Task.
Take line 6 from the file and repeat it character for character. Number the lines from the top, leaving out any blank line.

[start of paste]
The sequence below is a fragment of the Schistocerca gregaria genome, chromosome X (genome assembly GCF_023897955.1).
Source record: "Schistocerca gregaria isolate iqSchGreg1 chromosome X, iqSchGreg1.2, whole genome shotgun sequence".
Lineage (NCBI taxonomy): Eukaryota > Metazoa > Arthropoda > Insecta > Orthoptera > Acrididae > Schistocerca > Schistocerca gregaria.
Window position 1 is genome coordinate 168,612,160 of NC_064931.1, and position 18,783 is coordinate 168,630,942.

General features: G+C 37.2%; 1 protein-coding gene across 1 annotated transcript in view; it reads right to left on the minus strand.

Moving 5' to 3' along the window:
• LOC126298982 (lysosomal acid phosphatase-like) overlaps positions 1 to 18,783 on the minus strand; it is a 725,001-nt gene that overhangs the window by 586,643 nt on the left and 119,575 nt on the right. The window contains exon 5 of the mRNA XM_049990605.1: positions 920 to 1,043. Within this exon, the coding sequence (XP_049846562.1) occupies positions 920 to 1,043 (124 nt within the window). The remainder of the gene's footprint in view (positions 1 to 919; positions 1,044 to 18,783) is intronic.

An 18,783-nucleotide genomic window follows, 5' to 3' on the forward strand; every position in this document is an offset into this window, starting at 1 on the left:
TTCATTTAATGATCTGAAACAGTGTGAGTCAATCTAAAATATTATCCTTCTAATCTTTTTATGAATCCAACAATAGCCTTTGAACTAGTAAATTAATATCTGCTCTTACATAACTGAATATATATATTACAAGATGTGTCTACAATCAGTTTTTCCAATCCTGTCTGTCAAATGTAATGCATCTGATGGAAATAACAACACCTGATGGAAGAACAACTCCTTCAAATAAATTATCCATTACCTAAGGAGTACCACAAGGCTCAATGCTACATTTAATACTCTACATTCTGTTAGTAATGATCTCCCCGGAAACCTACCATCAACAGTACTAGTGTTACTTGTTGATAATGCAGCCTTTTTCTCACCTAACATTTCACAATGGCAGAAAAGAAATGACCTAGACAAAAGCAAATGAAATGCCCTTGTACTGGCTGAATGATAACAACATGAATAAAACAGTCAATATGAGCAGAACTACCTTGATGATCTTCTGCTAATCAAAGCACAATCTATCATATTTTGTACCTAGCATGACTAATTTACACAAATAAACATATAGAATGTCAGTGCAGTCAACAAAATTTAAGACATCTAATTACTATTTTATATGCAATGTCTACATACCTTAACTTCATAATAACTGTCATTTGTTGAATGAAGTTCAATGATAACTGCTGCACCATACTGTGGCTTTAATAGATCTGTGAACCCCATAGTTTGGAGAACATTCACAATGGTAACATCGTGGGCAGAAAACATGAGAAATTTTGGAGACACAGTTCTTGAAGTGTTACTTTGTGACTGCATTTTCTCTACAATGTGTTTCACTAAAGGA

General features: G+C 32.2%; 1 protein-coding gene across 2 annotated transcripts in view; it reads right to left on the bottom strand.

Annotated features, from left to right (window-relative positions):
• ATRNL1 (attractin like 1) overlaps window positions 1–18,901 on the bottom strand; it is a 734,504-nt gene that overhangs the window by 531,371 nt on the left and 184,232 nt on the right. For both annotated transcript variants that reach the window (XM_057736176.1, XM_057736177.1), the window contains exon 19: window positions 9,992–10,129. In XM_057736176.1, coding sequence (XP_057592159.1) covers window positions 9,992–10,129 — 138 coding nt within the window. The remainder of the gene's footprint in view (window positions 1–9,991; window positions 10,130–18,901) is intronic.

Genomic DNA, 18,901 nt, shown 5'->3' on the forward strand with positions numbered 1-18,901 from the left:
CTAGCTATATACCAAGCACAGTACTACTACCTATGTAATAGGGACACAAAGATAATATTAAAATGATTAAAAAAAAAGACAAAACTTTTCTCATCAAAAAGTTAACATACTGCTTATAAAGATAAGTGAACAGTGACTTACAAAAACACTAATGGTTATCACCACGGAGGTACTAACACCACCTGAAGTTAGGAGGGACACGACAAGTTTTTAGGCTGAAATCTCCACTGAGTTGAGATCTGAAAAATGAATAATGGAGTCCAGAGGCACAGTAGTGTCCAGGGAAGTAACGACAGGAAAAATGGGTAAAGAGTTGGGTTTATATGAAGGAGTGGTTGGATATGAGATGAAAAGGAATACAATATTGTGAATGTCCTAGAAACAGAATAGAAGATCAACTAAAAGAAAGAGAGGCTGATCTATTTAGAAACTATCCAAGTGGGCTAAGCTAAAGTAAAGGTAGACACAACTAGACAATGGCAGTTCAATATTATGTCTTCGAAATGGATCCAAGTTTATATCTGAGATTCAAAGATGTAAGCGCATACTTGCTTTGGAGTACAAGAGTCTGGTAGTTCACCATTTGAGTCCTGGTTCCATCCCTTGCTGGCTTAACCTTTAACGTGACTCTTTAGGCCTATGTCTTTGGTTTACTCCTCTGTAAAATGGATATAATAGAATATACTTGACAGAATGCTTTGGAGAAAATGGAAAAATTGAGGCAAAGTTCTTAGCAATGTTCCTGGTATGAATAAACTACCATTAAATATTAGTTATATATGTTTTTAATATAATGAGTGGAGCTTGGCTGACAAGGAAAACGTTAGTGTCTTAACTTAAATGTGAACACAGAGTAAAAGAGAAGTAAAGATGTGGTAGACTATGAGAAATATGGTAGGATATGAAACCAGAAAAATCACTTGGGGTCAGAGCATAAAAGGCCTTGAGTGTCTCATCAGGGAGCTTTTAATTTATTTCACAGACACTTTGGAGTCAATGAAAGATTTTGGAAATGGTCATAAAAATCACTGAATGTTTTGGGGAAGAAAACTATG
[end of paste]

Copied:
Moving 5' to 3' along the window: